Social Media and Rachel Jeantel – the Impact on the Zimmerman Case
Deleted Tweets are still “out there”
The government’s star witness in the George Zimmerman prosecution is a 19-year-old Miami woman who has used her Twitter account to comment about the murder case and this week tweeted followers a photo of her new manicure with the caption “Court nails.”
Her account that had contained a bit over 200 hundred tweets, now shows only 144.
What’s an attorney to do?
In a 2011 article for aija.org.au titled SOCIAL MEDIA – ITS IMPACT AND CHALLENGES ON COURT REPORTERS, JURIES AND WITNESSES, the paper asks:
The question for our Courts is not “will we allow social media in our courts” but more “how do we respond to its challenges and opportunities?”
- Where will courts draw the line?
- If twittering is OK, what about live streaming?
- What about live blogging?
- While it may be manageable in a civil case, what about criminal cases? Are jurors checking out their twitter feed during trials? Does it influence them?
- What about reporters? What are they doing in court and outside court?
The risks identified in the paper include the risks of disruption to proceedings; risks to the fairness of court proceedings; risk of coaching witnesses.
Another report, 2012 CCPIO New Media Survey, New Media and the Courts: The Current Status and A Look at the Future” is available on the CCPIO website.
The report details that while new media impacts almost every facet of court operations from the delivery of services to balancing privacy and public access in managing court records, the CCPIO survey focuses on three areas specifically related to the mandate that courts support public trust and confidence in the judicial system:
- Effects on court proceedings
- Effects on ethics and conduct for judges and court employees
- Effects on courts’ ability to promote understanding and public’s trust and confidence in the judicial branch.
The 2012 data reveal several major conclusions:
- The participation of judges in the survey continued to climb, as did their use of the technologies surveyed.
- The percentage of judges who strongly agree that their own use of the technologies in the survey poses no threat to professional ethics has doubled since the first year of the survey. This applies whether the technologies are used in personal or professional lives.
- The percentage of judges who strongly agree that courts as institutions can use the technology without compromising ethics has also doubled since 2010.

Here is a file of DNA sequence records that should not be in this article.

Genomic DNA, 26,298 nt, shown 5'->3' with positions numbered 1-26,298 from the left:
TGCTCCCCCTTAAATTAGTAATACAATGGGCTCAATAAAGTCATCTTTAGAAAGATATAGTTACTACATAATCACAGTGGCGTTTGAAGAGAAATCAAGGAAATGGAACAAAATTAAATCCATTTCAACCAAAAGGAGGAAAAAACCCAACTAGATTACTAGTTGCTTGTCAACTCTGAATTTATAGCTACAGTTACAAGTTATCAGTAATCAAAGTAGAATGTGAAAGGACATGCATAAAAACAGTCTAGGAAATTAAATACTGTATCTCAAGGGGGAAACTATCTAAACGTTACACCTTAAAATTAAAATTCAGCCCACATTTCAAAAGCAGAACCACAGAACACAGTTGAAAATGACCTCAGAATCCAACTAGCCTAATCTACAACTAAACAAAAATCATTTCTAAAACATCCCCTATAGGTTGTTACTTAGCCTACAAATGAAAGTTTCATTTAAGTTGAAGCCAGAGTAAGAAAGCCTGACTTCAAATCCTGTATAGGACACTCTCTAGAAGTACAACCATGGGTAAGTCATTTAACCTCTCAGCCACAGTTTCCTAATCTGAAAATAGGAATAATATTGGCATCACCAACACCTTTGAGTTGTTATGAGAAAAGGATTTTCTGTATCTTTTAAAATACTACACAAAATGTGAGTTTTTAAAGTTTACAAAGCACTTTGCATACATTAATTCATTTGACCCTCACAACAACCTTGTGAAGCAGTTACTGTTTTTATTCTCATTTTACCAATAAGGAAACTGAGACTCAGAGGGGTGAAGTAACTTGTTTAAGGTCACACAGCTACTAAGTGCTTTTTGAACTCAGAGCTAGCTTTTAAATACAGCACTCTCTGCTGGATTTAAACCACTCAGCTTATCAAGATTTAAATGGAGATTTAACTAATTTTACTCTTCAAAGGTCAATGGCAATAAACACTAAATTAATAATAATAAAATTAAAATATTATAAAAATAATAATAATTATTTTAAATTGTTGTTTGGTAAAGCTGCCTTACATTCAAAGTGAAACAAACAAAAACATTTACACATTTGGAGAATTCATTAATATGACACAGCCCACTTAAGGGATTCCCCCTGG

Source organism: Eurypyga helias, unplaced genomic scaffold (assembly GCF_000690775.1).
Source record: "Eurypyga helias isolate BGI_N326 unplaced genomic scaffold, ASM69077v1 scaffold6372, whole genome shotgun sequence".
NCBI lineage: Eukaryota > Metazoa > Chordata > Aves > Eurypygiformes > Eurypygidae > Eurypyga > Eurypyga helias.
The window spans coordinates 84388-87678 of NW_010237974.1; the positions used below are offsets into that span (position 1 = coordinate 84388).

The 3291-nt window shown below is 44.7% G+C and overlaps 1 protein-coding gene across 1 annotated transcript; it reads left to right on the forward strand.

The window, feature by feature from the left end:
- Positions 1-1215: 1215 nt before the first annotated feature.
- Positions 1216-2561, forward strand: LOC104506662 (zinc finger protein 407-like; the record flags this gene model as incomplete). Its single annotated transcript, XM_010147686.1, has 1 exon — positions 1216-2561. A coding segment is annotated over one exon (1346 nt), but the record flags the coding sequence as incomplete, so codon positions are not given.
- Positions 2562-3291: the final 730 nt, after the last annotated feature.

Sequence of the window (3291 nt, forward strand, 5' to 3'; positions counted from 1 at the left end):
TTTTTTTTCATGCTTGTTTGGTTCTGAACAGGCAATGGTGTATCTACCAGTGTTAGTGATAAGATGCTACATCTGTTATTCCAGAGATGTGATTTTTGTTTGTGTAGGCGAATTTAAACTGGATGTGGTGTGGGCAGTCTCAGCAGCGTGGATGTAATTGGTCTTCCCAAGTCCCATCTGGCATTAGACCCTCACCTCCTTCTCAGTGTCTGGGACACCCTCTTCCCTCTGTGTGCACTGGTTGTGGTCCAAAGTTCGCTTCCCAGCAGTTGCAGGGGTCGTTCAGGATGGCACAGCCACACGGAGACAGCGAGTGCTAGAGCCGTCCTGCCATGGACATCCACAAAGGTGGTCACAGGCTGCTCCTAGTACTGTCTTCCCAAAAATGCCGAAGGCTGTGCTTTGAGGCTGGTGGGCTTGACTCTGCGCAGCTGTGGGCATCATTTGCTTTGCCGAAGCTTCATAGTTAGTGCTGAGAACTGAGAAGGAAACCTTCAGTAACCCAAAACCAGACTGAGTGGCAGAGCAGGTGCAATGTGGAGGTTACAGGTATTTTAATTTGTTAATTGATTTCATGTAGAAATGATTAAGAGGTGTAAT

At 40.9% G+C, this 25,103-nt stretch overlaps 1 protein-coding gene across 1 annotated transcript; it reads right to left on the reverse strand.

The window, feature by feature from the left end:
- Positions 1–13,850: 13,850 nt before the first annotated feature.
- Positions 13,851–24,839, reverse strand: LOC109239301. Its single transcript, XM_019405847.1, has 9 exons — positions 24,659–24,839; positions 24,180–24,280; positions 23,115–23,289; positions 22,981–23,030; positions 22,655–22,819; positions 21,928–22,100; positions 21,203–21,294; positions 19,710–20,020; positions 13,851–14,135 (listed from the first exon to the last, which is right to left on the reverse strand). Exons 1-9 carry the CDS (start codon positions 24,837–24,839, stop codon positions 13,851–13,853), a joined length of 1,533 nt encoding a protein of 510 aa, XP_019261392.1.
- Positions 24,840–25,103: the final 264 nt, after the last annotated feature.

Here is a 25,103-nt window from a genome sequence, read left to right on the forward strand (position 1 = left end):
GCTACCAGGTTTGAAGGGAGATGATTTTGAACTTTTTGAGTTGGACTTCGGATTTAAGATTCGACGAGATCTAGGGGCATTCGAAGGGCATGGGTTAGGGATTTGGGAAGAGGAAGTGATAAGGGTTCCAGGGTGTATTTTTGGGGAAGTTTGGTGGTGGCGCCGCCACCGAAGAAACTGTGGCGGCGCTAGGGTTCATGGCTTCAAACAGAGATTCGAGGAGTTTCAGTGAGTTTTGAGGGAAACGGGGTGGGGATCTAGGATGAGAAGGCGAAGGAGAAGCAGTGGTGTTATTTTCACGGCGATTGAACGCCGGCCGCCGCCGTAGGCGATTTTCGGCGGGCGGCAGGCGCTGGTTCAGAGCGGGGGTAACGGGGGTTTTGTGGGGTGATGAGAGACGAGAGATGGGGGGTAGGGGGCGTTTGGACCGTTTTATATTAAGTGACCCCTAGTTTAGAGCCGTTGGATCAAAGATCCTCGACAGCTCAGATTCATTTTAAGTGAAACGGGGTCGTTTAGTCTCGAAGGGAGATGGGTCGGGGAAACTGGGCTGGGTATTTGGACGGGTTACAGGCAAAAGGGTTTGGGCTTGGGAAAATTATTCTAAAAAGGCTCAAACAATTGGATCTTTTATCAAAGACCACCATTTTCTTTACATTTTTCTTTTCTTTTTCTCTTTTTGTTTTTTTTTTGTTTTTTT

- The percentage of judges who strongly agree that new media are necessary for public outreach has doubled since 2010.
However, Professor Jeff Bellin writes that Twitter and Facebook permit the creation of false admissible evidence.
In the 2012 case U.S. v. Jones, Justice Sonia Sotomayor wrote: “More fundamentally, it may be necessary to reconsider the premise that an individual has no reasonable expectation of privacy in information voluntarily disclosed to third parties. . . . This approach is ill suited to the digital age, in which people reveal a great deal of information about themselves to third parties in the course of carrying out mundane tasks.”
In the Zimmerman trial, we have a Witness who may be discrediting herself through a variety of negative Twitter posts, that while now removed from her main Twitter stream, still exist in the ether and may be read here. Credibility of a Witness is paramount. It is curious that Ms. Jeantel’s Twitter feed was not reviewed more carefully prior to the trial’s start.
The “scrubbed” Tweets included those with direct references to the trial. The Smoking Gun claims that Jeantel tweeted, in reaction to the revelation that she lied to investigators when she said she missed Martin’s funeral due to a hospitalization, “Jus got home n hear wat was going and I’m angry.” There were also tweets that referred to Zimmerman’s brother, Robert Zimmerman, Jr., in apparent reaction to controversial tweets he himself posted about the media treatment of Martin and his brother.
How does this effect a case overall?
Wednesday’s testimony wrapped up with defense attorney Don West questioning Jeantel’s credibility. He asked her why she lied multiple times before the trial, and why her testimony did not match up with the transcript of a deposition she gave earlier. Jeantel was asked why she lied about the reason she didn’t attend Trayvon Martin’s funeral. Jeantel is on record first stating she didn’t go because she was in the hospital. She later admitted she didn’t go because she felt guilty, since she was the last person to talk to Martin. She said she didn’t go to the wake out of respect for Martin’s parents.
On March 5, the day it was first revealed Jeantel lied about the reason she didn’t attend Martin’s funeral, the teen tweeted, “Remember who caused the funeral to happened keep it 100% Mr. ass hoe 🙁 damn they p*ssed me off 🙁 🙁 🙁 🙁 🙁 and i’m sick too ‘HELL NAW.’”
On her Facebook page, Jeantel uploaded a photo Sunday showing an empty bottle of Hennessy cognac, along with the caption, “Last drink for the week long ass week too.”
For the Courts, questions of broad social media use that may impact the outcome of a trial are complex and evolving. We’ll have more updates and analysis in the upcoming weeks, but for now, remember “What happens on Social Media Stays on Social Media.”